[New York, 7 September, 2021] — “Women's political participation is a fundamental prerequisite for gender equality and genuine democracy. Women’s participation in all walks of life is essential for an inclusive, strong and prosperous society in Afghanistan, both to meet the many challenges the country faces today and to succeed tomorrow. It is therefore critical that political decision-making processes are participatory, responsive, equitable and inclusive,” stated Pramila Patten.
"Following today's news of the exclusion of women in the new Government announced by the Taliban, I join with many around the world in expressing my disappointment and dismay at a development that calls into question the recent commitments to protect and respect the rights of Afghanistan's women and girls.
“I reiterate that respect for women’s human rights is a litmus test against which any authority must be judged and that the establishment of a truly “inclusive” Government with the participation of women is a central element of that. When women do not have their proper place in government their engagement at all levels is called into question, whether as humanitarian workers, medical professionals, educators, entrepreneurs or any of the range of essential roles women must play if the basic services on which the people of Afghanistan depend are to function. By excluding women from the machinery of government, the Taliban leadership has sent the wrong signal about their stated goal of building an inclusive, strong and prosperous society.
"I am also disappointed by the apparent decision to no longer include a Ministry for Women among the institutions of government. Such ministries are found around the world and reflect governments' commitment to ensure respect for women's human rights. To no longer have such a ministry in Afghanistan is a further step backwards.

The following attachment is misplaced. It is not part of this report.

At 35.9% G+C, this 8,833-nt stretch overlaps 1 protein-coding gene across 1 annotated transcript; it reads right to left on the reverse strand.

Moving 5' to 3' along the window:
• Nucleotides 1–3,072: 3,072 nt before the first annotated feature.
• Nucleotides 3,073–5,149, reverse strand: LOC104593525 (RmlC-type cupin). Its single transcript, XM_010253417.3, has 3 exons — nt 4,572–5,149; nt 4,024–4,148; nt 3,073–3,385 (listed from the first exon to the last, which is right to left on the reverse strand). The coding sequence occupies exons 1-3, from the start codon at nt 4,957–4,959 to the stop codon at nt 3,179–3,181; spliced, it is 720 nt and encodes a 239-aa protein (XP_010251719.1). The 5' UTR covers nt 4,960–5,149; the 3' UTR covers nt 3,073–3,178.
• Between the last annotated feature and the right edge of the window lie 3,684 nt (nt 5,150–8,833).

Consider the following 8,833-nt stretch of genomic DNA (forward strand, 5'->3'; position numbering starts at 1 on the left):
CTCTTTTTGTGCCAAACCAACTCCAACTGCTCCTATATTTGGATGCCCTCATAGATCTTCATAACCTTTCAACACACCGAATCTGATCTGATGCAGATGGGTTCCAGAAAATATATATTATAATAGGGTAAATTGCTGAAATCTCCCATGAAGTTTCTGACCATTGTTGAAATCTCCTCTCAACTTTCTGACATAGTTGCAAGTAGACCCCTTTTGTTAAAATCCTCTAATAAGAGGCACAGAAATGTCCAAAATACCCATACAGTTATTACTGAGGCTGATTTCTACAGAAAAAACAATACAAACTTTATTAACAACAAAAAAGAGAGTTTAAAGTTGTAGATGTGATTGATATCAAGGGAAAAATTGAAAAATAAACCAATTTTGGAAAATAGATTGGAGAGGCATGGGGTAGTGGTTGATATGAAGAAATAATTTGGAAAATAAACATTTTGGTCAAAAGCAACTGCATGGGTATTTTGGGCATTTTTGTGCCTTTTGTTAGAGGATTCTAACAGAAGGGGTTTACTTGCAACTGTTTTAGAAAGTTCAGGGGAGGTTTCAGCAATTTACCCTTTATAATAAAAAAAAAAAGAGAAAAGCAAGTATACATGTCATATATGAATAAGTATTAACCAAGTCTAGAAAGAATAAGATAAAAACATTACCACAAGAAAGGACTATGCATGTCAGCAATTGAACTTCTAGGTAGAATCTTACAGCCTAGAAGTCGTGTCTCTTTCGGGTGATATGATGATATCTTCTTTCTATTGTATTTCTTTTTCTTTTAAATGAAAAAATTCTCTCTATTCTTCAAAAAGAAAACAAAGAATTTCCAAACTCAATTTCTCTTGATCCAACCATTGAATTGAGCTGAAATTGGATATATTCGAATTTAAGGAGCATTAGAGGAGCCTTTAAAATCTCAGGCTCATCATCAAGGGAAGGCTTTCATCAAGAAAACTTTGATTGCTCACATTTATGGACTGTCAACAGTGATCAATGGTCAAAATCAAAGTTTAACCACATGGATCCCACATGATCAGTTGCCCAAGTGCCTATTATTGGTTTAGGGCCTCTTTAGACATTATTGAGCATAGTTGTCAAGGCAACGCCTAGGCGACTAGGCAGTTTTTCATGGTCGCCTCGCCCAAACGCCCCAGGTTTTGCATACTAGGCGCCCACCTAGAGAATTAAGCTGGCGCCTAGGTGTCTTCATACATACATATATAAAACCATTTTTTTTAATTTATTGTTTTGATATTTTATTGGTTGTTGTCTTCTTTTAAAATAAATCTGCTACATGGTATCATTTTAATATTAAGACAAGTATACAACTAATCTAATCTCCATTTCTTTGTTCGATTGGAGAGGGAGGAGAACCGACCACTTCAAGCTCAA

“I reaffirm my call on the Taliban leadership to fully comply with its legally binding obligations under international treaties to which Afghanistan is party as well as with relevant constitutional provisions. These demand unambiguously the guarantee of equality for all citizens including the full participation of women in political and decision-making processes. The international community has been clear and will continue to be so: women’s rights including the right to full and meaningful participation in public and political life are non-optional, non-negotiable human rights.
“I further note with serious concern the reported use of force by authorities in Kabul against peaceful protestors, mostly women, who were demanding the equal enjoyment of their rights. These actions reinforce and validate concerns about restrictions being placed in practice on women’s human rights, including their right to participate in public and political life. Freedom of peaceful assembly and of association are foundational rights upon which others depend. Their denial is one of the most serious violations of human rights, calling all others into question.
“I call upon the Taliban leadership to take all appropriate measures to ensure that the fundamental rights to peaceful assembly and to peaceful protest of Afghan women are fully respected. I also call on the Taliban to ensure the non-repetition of such violence against Afghan women and ensure accountability for the perpetrators of such violence.
“The world’s gaze rests firmly upon Afghanistan. The course currently set by the Taliban authorities for women’s human rights must change immediately if the growing fears of the international community are to be addressed and the future of women and girls assured”.
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